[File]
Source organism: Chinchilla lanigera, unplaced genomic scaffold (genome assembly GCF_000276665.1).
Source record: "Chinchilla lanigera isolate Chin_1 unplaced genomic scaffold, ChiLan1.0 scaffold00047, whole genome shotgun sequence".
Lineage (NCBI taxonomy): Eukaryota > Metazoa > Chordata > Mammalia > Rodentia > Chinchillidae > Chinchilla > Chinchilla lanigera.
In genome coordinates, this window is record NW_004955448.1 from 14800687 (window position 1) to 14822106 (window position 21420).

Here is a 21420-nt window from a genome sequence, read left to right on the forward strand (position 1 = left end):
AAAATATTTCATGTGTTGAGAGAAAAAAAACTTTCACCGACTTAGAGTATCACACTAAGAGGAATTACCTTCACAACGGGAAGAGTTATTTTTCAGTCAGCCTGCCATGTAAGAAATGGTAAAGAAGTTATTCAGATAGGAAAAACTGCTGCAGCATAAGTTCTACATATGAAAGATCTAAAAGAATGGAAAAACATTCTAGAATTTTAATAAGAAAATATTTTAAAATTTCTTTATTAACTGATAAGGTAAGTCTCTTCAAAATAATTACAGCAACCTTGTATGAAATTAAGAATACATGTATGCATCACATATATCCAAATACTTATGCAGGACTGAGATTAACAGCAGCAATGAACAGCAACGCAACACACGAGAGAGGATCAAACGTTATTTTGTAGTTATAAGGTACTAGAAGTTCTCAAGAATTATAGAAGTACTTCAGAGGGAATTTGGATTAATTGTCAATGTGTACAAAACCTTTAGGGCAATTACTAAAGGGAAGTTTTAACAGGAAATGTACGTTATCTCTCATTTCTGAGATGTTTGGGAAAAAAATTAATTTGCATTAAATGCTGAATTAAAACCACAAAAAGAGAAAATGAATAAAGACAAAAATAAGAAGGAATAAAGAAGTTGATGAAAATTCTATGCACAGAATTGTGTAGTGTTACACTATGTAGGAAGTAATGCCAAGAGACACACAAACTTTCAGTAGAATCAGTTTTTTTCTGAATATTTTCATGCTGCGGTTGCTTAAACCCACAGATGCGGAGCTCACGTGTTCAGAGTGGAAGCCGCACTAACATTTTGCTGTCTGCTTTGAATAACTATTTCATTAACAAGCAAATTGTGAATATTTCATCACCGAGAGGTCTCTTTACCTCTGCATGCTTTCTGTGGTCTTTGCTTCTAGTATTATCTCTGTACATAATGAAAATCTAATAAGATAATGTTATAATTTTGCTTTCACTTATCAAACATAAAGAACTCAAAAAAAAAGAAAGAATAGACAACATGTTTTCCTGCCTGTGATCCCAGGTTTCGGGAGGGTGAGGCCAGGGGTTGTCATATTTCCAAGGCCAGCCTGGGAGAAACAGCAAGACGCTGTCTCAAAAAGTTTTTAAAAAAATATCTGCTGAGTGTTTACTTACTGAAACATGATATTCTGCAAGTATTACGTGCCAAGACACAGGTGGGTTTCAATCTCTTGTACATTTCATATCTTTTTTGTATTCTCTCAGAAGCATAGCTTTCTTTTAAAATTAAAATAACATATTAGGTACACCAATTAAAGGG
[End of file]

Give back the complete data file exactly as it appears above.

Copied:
Source organism: Chinchilla lanigera, unplaced genomic scaffold (genome assembly GCF_000276665.1).
Source record: "Chinchilla lanigera isolate Chin_1 unplaced genomic scaffold, ChiLan1.0 scaffold00047, whole genome shotgun sequence".
Lineage (NCBI taxonomy): Eukaryota > Metazoa > Chordata > Mammalia > Rodentia > Chinchillidae > Chinchilla > Chinchilla lanigera.
In genome coordinates, this window is record NW_004955448.1 from 14800687 (window position 1) to 14822106 (window position 21420).

Here is a 21420-nt window from a genome sequence, read left to right on the forward strand (position 1 = left end):
AAAATATTTCATGTGTTGAGAGAAAAAAAACTTTCACCGACTTAGAGTATCACACTAAGAGGAATTACCTTCACAACGGGAAGAGTTATTTTTCAGTCAGCCTGCCATGTAAGAAATGGTAAAGAAGTTATTCAGATAGGAAAAACTGCTGCAGCATAAGTTCTACATATGAAAGATCTAAAAGAATGGAAAAACATTCTAGAATTTTAATAAGAAAATATTTTAAAATTTCTTTATTAACTGATAAGGTAAGTCTCTTCAAAATAATTACAGCAACCTTGTATGAAATTAAGAATACATGTATGCATCACATATATCCAAATACTTATGCAGGACTGAGATTAACAGCAGCAATGAACAGCAACGCAACACACGAGAGAGGATCAAACGTTATTTTGTAGTTATAAGGTACTAGAAGTTCTCAAGAATTATAGAAGTACTTCAGAGGGAATTTGGATTAATTGTCAATGTGTACAAAACCTTTAGGGCAATTACTAAAGGGAAGTTTTAACAGGAAATGTACGTTATCTCTCATTTCTGAGATGTTTGGGAAAAAAATTAATTTGCATTAAATGCTGAATTAAAACCACAAAAAGAGAAAATGAATAAAGACAAAAATAAGAAGGAATAAAGAAGTTGATGAAAATTCTATGCACAGAATTGTGTAGTGTTACACTATGTAGGAAGTAATGCCAAGAGACACACAAACTTTCAGTAGAATCAGTTTTTTTCTGAATATTTTCATGCTGCGGTTGCTTAAACCCACAGATGCGGAGCTCACGTGTTCAGAGTGGAAGCCGCACTAACATTTTGCTGTCTGCTTTGAATAACTATTTCATTAACAAGCAAATTGTGAATATTTCATCACCGAGAGGTCTCTTTACCTCTGCATGCTTTCTGTGGTCTTTGCTTCTAGTATTATCTCTGTACATAATGAAAATCTAATAAGATAATGTTATAATTTTGCTTTCACTTATCAAACATAAAGAACTCAAAAAAAAAGAAAGAATAGACAACATGTTTTCCTGCCTGTGATCCCAGGTTTCGGGAGGGTGAGGCCAGGGGTTGTCATATTTCCAAGGCCAGCCTGGGAGAAACAGCAAGACGCTGTCTCAAAAAGTTTTTAAAAAAATATCTGCTGAGTGTTTACTTACTGAAACATGATATTCTGCAAGTATTACGTGCCAAGACACAGGTGGGTTTCAATCTCTTGTACATTTCATATCTTTTTTGTATTCTCTCAGAAGCATAGCTTTCTTTTAAAATTAAAATAACATATTAGGTACACCAATTAAAGGG